Phonological grouping is specifically affected in cerebellar patients: a verbal fluency study. (5/422)

OBJECTIVES: Recent clinical and functional neuroimaging evidence points towards a cerebellar role in verbal production. At present it is not clear how the cerebellum participates in language production. The aim was to investigate the influence of cerebellar lesions on verbal fluency abilities with specific focus on the verbal searching strategies employed by patients with cerebellar damage. METHODS: Twenty five patients with focal or degenerative cerebellar disease and 14 control subjects were tested in a timed verbal fluency task requiring word production under forced (phonemic or semantic) conditions. To analyse the verbal searching strategy employed, semantic and phonemic cluster analyses were also performed. RESULTS: Performances of cerebellar patients were comparable with those of controls in the semantic task; conversely their performances were significantly impaired when tested in the letter task. Cluster analysis results showed that the verbal fluency impairment is linked to specific damage of phonemically related retrieval strategies. CONCLUSION: Cerebellar damage impairs verbal fluency by specifically affecting phonemic rule performances while sparing semantic rule ones. These findings underline the importance of the cerebellar computing properties in strategy development in the linguistic domain.  (+info)

Modeling and perception of 'gesture reduction'. (6/422)

The phenomenon of vowel reduction is investigated by modeling 'gesture reduction' with the use of the Distinctive Region Model (DRM). First, a definition is proposed for the term gesture, i.e. an acoustically efficient command aimed at deforming, in the time domain, the area function of the vocal tract. Second, tests are reported on the perception of vowel-to-vowel transitions obtained with reduced gestures. These tests show that a dual representation of formant transitions is required to explain the reduction phenomenon: the trajectory in the F(1)-F(2) plane and the time course of the formant changes. The results also suggest that time-domain integration of the trajectories constitutes an integral part of the auditory processing of transitions. Perceptual results are also discussed in terms of the acoustic traces of DRM gestures.  (+info)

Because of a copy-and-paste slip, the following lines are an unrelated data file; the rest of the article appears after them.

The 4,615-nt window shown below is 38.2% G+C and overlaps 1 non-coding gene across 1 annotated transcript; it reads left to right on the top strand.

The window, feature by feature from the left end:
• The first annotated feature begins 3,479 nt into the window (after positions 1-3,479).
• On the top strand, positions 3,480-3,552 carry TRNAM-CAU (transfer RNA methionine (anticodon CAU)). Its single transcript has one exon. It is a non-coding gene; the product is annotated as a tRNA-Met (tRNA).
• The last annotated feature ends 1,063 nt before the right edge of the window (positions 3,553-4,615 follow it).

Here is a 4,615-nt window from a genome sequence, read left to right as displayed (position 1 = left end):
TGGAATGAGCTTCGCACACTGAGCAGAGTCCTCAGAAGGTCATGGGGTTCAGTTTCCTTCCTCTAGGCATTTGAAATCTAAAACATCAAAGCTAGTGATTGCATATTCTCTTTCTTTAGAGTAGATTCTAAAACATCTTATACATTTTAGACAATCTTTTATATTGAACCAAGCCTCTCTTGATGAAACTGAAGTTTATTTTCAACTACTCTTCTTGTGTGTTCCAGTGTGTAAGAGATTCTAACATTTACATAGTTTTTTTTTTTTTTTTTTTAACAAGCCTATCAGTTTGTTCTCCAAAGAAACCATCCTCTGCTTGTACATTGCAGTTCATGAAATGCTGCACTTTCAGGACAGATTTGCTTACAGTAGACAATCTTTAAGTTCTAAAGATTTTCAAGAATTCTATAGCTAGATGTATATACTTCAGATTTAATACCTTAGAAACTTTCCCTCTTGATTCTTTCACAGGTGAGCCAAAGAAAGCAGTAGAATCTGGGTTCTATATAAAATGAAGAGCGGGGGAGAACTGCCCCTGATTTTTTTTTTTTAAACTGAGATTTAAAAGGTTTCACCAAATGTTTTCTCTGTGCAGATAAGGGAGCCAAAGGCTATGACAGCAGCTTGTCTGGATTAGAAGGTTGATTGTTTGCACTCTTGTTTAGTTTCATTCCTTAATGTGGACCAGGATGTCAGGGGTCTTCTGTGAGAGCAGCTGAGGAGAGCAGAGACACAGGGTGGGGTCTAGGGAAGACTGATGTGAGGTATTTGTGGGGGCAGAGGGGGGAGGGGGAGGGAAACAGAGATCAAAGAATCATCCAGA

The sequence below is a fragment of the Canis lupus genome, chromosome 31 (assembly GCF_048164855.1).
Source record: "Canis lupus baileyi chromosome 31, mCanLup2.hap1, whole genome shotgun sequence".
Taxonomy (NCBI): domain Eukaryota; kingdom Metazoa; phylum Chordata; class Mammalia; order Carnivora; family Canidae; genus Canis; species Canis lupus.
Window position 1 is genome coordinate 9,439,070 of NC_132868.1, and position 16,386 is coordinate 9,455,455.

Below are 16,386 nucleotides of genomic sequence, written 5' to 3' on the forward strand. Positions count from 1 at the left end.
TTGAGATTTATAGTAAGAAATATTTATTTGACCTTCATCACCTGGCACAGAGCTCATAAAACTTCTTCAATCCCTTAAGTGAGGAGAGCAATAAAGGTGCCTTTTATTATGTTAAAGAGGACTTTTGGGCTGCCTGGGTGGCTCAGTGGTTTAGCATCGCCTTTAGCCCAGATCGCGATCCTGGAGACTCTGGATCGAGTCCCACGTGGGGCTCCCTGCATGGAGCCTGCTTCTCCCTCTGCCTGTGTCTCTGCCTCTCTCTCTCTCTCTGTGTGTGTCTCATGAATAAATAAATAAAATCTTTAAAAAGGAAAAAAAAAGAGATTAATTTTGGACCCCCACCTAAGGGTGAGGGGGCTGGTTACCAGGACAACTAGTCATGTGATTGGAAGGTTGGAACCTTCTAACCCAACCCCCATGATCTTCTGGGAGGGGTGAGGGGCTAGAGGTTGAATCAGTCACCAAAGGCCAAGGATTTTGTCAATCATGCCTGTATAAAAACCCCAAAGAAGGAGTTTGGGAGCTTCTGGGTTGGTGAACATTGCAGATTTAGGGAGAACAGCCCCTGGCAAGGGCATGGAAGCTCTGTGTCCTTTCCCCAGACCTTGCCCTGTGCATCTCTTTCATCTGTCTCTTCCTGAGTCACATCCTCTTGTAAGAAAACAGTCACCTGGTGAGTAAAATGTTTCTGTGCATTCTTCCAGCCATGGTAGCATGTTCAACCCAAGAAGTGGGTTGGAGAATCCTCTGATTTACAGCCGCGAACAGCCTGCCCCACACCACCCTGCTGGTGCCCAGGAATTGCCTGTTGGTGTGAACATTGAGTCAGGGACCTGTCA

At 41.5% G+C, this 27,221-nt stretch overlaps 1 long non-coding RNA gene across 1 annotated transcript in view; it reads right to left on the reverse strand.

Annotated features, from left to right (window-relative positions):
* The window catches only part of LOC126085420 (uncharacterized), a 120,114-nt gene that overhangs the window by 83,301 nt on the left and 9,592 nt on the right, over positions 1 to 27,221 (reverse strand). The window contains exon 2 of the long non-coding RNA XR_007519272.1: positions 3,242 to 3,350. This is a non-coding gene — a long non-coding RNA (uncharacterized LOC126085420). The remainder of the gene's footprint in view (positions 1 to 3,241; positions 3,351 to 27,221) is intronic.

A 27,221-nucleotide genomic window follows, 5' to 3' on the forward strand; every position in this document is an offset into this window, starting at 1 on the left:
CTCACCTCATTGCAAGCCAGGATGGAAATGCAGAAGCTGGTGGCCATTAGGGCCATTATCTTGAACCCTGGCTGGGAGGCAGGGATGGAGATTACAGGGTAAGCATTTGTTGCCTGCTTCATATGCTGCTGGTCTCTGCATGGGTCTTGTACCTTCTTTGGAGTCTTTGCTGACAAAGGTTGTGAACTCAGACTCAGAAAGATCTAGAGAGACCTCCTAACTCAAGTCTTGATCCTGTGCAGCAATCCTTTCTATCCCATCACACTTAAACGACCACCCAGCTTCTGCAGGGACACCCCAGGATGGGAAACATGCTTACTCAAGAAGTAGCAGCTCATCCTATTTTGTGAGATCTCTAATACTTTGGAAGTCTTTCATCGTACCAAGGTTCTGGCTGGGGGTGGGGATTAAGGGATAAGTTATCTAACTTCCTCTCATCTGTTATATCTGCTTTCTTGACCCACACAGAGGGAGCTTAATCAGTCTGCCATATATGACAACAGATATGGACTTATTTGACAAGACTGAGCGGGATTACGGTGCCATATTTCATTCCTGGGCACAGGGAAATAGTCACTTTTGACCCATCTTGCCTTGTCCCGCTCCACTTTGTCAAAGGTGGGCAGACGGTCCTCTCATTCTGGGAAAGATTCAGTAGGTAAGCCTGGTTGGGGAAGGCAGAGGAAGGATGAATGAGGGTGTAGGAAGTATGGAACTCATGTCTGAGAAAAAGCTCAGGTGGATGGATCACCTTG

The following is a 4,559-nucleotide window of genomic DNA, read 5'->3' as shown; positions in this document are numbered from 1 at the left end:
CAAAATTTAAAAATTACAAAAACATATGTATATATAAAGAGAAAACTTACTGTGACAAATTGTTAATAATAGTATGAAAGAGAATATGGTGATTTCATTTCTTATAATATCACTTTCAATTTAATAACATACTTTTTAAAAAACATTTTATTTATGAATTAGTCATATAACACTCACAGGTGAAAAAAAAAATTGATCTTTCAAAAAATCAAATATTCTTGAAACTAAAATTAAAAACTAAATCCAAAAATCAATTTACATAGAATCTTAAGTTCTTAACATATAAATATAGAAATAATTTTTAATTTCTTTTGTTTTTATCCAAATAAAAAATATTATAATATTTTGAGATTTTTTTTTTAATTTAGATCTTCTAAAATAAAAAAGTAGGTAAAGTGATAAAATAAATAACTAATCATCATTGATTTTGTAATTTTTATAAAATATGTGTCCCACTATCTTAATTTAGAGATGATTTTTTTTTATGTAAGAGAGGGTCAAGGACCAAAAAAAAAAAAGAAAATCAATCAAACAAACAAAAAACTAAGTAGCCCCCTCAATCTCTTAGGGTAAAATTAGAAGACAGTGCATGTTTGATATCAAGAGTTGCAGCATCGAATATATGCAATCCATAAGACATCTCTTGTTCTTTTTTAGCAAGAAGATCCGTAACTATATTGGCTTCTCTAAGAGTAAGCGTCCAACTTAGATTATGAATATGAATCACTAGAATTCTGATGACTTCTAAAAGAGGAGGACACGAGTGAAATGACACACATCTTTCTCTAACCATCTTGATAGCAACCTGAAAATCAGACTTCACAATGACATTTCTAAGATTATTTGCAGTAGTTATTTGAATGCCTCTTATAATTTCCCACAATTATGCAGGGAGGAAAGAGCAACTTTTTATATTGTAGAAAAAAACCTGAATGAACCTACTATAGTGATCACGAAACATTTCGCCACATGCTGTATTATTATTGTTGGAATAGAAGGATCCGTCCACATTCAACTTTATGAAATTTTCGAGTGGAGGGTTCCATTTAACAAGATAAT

The influence of phonological similarity neighborhoods on speech production. (7/422)

The influence of phonological similarity neighborhoods on the speed and accuracy of speech production was investigated with speech-error elicitation and picture-naming tasks. The results from 2 speech-error elicitation techniques-the spoonerisms of laboratory induced predisposition technique (B. J. Baars, 1992; B. J. Baars & M. T. Motley, 1974; M. T. Motley & B. J. Baars, 1976) and tongue twisters-showed that more errors were elicited for words with few similar sounding words (i.e., a sparse neighborhood) than for words with many similar sounding words (i.e., a dense neighborhood). The results from 3 picture-naming tasks showed that words with sparse neighborhoods were also named more slowly than words with dense neighborhoods. These findings demonstrate that multiple word forms are activated simultaneously and influence the speed and accuracy of speech production. The implications of these findings for current models of speech production are discussed.  (+info)

Central bottleneck influences on the processing stages of word production. (8/422)

Does producing a word slow performance of a concurrent, unrelated task? In 2 experiments, 108 participants named pictures and discriminated tones. In Experiment 1, pictures were named after cloze sentences; the durations of the word-production stages of lemma and phonological word-form selection were manipulated with high- and low-constraint cloze sentences and high- and low-frequency-name pictures, respectively. In Experiment 2, pictures were presented with simultaneous distractor words; the durations of lemma and phoneme selection were manipulated with conceptually and phonologically related distractors. All manipulations, except the phoneme-selection manipulation, delayed tone-discrimination responses as much as picture-naming responses. These results suggest that early word-production stages--lemma and phonological word-form selection--are subject to a central processing bottleneck, whereas the later stage--phoneme selection--is not.  (+info)